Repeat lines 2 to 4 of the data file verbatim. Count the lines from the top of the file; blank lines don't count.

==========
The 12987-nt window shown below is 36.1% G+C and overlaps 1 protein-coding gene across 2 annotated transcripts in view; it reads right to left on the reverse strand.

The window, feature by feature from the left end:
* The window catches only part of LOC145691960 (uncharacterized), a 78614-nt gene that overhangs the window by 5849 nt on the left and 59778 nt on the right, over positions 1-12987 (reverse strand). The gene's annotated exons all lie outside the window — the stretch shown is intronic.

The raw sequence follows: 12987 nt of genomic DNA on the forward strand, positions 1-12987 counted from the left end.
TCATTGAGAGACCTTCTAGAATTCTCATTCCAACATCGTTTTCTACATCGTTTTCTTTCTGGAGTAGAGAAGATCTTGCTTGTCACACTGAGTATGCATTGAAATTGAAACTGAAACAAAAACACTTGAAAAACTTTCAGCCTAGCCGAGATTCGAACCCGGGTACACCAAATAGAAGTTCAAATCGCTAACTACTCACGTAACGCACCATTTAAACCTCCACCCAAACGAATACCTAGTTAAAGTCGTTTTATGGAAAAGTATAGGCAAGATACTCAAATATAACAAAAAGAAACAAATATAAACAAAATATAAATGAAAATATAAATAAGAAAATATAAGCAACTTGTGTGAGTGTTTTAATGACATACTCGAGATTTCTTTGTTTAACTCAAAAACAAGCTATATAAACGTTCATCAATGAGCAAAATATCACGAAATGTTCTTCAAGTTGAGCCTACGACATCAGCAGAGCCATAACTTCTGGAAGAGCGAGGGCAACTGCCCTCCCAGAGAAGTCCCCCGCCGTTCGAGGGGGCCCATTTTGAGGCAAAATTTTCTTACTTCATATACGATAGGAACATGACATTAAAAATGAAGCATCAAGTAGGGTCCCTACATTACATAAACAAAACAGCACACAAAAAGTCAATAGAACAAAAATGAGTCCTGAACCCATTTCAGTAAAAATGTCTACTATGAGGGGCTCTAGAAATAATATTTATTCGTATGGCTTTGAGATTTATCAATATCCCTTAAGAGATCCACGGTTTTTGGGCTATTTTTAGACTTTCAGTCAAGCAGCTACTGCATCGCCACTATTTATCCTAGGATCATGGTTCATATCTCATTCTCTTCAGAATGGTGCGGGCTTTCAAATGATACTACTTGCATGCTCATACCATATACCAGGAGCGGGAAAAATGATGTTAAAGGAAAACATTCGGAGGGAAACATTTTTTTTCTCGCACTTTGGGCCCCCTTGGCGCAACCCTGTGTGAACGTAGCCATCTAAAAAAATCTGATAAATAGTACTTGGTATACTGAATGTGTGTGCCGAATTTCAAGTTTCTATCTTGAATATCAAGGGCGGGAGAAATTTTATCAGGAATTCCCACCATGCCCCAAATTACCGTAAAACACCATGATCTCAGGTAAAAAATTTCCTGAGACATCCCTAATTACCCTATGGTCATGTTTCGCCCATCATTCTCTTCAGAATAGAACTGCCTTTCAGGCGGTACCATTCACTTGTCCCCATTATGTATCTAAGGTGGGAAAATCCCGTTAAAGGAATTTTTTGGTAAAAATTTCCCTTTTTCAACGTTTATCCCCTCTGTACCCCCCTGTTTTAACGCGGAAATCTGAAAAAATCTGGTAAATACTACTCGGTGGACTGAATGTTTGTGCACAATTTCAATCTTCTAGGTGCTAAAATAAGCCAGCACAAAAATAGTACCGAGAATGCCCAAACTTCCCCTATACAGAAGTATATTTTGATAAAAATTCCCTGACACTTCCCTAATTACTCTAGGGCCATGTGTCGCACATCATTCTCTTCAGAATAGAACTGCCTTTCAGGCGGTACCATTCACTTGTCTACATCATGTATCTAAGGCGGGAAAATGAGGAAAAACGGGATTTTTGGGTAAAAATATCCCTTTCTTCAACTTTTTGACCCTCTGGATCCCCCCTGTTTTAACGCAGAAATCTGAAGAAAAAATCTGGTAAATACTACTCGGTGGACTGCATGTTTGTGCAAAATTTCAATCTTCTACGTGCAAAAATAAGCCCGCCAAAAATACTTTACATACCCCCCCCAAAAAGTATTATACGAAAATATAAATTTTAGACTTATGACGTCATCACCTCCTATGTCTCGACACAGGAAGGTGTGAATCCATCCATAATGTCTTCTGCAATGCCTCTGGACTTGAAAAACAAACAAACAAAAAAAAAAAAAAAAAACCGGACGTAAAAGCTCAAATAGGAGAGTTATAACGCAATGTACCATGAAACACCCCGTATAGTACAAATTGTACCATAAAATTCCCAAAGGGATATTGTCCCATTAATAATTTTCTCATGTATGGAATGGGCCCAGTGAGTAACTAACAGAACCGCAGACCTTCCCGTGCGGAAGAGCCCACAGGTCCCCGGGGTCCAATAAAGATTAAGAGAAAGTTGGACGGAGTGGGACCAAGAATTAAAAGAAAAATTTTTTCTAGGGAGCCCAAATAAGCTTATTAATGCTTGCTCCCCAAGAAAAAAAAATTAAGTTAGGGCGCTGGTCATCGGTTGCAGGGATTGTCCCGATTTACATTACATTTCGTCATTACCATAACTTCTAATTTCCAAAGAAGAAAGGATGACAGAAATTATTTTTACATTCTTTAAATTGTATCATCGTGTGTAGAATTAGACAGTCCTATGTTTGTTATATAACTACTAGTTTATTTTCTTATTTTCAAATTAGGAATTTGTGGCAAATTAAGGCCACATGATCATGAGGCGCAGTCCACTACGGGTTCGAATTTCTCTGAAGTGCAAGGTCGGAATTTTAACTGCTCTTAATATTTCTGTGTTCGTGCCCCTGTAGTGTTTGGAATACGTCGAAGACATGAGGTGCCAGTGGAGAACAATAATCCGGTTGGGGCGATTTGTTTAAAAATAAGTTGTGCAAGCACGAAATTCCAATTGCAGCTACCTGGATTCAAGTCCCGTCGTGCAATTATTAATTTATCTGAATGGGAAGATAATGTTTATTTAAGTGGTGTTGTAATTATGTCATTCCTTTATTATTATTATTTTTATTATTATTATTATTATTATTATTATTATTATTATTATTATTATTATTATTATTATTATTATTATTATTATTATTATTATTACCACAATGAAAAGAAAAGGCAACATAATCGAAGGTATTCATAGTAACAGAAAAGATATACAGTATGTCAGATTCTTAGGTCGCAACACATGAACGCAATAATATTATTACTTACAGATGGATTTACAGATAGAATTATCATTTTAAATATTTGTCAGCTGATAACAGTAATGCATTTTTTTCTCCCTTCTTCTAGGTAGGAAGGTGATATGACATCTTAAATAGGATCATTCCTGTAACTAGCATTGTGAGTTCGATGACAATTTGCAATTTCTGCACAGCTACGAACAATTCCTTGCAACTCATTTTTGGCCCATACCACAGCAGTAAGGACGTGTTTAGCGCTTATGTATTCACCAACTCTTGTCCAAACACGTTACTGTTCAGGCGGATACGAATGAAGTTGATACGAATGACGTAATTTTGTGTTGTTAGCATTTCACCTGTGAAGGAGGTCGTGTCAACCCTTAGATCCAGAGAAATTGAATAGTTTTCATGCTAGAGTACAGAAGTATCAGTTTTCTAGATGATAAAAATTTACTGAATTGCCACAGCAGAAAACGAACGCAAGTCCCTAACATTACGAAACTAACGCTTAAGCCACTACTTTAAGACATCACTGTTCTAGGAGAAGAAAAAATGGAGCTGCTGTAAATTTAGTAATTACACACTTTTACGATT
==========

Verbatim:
The window, feature by feature from the left end:
* The window catches only part of LOC145691960 (uncharacterized), a 78614-nt gene that overhangs the window by 5849 nt on the left and 59778 nt on the right, over positions 1-12987 (reverse strand). The gene's annotated exons all lie outside the window — the stretch shown is intronic.

The raw sequence follows: 12987 nt of genomic DNA on the forward strand, positions 1-12987 counted from the left end.